By Bibi Khatoon
Despite what is being suggested by some persons, there is no “secret clause” in the Government of Guyana- ExxonMobil contract. This is according to Alliance For Change (AFC) Executive member, David Patterson who was at the time responding to questions surrounding the non-disclosure of the contract.
Speaking at a press conference on Thursday, Patterson told media operatives that he thinks “majority of persons will be absolutely disappointed when the contract– at some stage which will be, I’m sure, will be made public—will be very disappointed in the contracts, because you know all of the contents of it. The distrusting nature of the public or the inquiring minds of the may make you suspicious that there are some secret clauses in it which there are not.”
The party, whose leader is the Minister of Natural Resources, also pointed to a non-disclosure clause within the contract. Additionally, Patterson added that the much debated possibility of neighbouring Venezuela using the contract to sabotage Guyana’s oil prospects was based on advice given by an official who is part of the United Nations mediating team to the Foreign Affairs Ministry.
ExxonMobil’s previous engagement
There have been several reports published about the oil company’s malpractice in other countries. In Equatorial Guinea for example, it was found that ExxonMobil was funneling millions of dollars into a private account belonging to the Government, and was also granting contracts to the friends and family members connected to the government. Also in Chad, Exxon Mobil Corp. was ordered to pay a record $74 billion fine for underpaying royalties in the central African nation where the company has been drilling for 15 years
The AFC, which forms part of the coalition Government, stated that while the topic is an area of concern, it is not a reason to give up on such a great prospect.
The party’s Chairman, Khemraj Ramjattan stated that, “if indeed Exxon (theoretically) behaves the way they probably did in Chad or whatever, we will have to now use our diplomatic resources, we’ll have to use our Government to Government resources to ensure that this big company pays us what the court would’ve ordered.”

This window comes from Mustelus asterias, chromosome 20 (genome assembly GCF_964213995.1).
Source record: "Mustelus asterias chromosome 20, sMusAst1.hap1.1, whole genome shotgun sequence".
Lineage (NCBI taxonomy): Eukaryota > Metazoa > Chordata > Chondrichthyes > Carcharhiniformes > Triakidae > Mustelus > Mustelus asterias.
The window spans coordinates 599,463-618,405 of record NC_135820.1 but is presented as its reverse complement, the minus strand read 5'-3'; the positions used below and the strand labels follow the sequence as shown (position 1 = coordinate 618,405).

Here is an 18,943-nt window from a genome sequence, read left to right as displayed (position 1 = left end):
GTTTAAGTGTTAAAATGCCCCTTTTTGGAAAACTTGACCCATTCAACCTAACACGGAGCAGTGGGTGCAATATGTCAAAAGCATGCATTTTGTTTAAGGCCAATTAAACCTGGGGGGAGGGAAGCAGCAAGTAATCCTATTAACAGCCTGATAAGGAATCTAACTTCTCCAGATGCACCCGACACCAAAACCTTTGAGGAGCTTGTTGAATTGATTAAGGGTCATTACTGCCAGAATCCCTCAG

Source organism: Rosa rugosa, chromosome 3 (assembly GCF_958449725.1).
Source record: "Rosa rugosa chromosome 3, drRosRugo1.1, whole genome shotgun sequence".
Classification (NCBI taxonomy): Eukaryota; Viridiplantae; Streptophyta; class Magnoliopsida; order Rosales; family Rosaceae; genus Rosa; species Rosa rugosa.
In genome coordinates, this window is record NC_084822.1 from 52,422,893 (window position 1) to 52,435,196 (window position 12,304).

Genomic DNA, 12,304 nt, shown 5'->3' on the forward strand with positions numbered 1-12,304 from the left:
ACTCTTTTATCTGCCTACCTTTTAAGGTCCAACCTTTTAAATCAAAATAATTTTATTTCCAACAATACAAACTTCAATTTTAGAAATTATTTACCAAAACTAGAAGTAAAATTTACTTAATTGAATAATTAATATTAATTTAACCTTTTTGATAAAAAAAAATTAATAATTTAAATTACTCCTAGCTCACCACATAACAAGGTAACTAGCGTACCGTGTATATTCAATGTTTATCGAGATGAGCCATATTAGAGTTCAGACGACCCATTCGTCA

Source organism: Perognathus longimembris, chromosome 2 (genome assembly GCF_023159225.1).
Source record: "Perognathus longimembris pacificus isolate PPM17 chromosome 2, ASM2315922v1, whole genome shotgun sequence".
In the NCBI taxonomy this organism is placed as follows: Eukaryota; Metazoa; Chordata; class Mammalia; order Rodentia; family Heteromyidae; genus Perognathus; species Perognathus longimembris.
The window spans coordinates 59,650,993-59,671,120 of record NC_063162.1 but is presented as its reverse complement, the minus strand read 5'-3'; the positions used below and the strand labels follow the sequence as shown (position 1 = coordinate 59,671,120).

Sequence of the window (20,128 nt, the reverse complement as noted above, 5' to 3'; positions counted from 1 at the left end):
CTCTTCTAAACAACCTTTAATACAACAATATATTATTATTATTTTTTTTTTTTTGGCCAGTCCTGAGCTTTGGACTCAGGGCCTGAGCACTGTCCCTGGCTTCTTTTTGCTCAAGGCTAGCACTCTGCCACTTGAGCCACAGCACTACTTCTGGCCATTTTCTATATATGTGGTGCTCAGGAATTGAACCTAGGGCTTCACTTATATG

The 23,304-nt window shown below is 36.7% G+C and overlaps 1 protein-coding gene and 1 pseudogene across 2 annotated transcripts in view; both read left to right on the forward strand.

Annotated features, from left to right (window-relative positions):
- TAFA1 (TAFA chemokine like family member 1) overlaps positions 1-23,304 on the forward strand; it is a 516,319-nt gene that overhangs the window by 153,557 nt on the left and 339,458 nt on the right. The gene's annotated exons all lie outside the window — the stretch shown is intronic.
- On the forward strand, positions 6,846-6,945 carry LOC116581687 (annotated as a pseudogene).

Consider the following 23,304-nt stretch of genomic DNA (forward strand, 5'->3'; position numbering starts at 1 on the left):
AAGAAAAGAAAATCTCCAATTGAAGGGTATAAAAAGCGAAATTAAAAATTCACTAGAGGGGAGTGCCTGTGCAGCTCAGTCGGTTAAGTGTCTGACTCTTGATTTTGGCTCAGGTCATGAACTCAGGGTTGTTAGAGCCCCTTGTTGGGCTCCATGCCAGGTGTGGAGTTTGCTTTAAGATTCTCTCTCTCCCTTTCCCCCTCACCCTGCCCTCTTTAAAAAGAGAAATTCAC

He admitted that, “if however that company does not pay, there will be a big problem,” but pointed out that “this does not mean that we must not enter and engage with ExxonMobil.”
The AFC Chairman also pointed out that systems will be put in place to ensure the company complies with international regulations.
The slothfulness of Guyana’s judicial system was also brought into question along with its capacity to handle these matters relating to the industry.
Ramjattan, who is also the Minister of Public Security, explained that the contract and the laws governing the sector will serve a purpose in this regard. He added that, “if it’s a very technical matter—like the Supreme Court of America, they’re not made up of oil experts—they’ll call in their oil experts to explain to them what it means, what are international best practices and then they’ll make their judgment.”
As such, he noted that the judiciary will be able to do their work.
Guyana’s application to the EITI
Guyana submitted its candidature application to the EITI International Secretariat in Oslo, Norway on Friday.
The report was submitted by Minister of Natural Resources, Raphael Trotman through National Coordinator of EITI Secretariat, Dr. Rudy Jadoopat. Under this initiative which not only governs the oil sector but all other extractive sectors, the companies in the extractive sector are mandated to provide a report on what is paid to the Government.
The government is then tasked with providing a separate report on what it received, after which it will be determined if there is any irregularities. The body will also issue recommendations for improving governance of the sector which is a major contributor to the country’s GDP.